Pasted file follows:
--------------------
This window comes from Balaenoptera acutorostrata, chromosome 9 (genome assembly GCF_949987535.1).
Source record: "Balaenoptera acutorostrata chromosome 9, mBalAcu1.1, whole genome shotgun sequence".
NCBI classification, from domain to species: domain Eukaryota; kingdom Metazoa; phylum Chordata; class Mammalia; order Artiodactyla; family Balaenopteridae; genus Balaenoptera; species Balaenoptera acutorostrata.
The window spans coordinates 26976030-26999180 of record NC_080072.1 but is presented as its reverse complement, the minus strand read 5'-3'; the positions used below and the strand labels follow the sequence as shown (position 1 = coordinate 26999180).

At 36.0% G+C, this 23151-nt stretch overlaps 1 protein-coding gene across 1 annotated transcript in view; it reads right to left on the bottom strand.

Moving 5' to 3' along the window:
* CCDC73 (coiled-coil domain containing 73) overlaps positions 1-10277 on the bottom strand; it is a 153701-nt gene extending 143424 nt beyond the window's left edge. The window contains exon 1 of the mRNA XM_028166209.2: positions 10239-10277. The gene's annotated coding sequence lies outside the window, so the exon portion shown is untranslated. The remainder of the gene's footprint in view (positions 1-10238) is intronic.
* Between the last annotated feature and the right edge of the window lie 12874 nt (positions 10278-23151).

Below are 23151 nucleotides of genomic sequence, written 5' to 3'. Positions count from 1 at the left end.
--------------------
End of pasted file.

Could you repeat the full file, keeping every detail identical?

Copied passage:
This window comes from Balaenoptera acutorostrata, chromosome 9 (genome assembly GCF_949987535.1).
Source record: "Balaenoptera acutorostrata chromosome 9, mBalAcu1.1, whole genome shotgun sequence".
NCBI classification, from domain to species: domain Eukaryota; kingdom Metazoa; phylum Chordata; class Mammalia; order Artiodactyla; family Balaenopteridae; genus Balaenoptera; species Balaenoptera acutorostrata.
The window spans coordinates 26976030-26999180 of record NC_080072.1 but is presented as its reverse complement, the minus strand read 5'-3'; the positions used below and the strand labels follow the sequence as shown (position 1 = coordinate 26999180).

At 36.0% G+C, this 23151-nt stretch overlaps 1 protein-coding gene across 1 annotated transcript in view; it reads right to left on the bottom strand.

Moving 5' to 3' along the window:
* CCDC73 (coiled-coil domain containing 73) overlaps positions 1-10277 on the bottom strand; it is a 153701-nt gene extending 143424 nt beyond the window's left edge. The window contains exon 1 of the mRNA XM_028166209.2: positions 10239-10277. The gene's annotated coding sequence lies outside the window, so the exon portion shown is untranslated. The remainder of the gene's footprint in view (positions 1-10238) is intronic.
* Between the last annotated feature and the right edge of the window lie 12874 nt (positions 10278-23151).

Below are 23151 nucleotides of genomic sequence, written 5' to 3'. Positions count from 1 at the left end.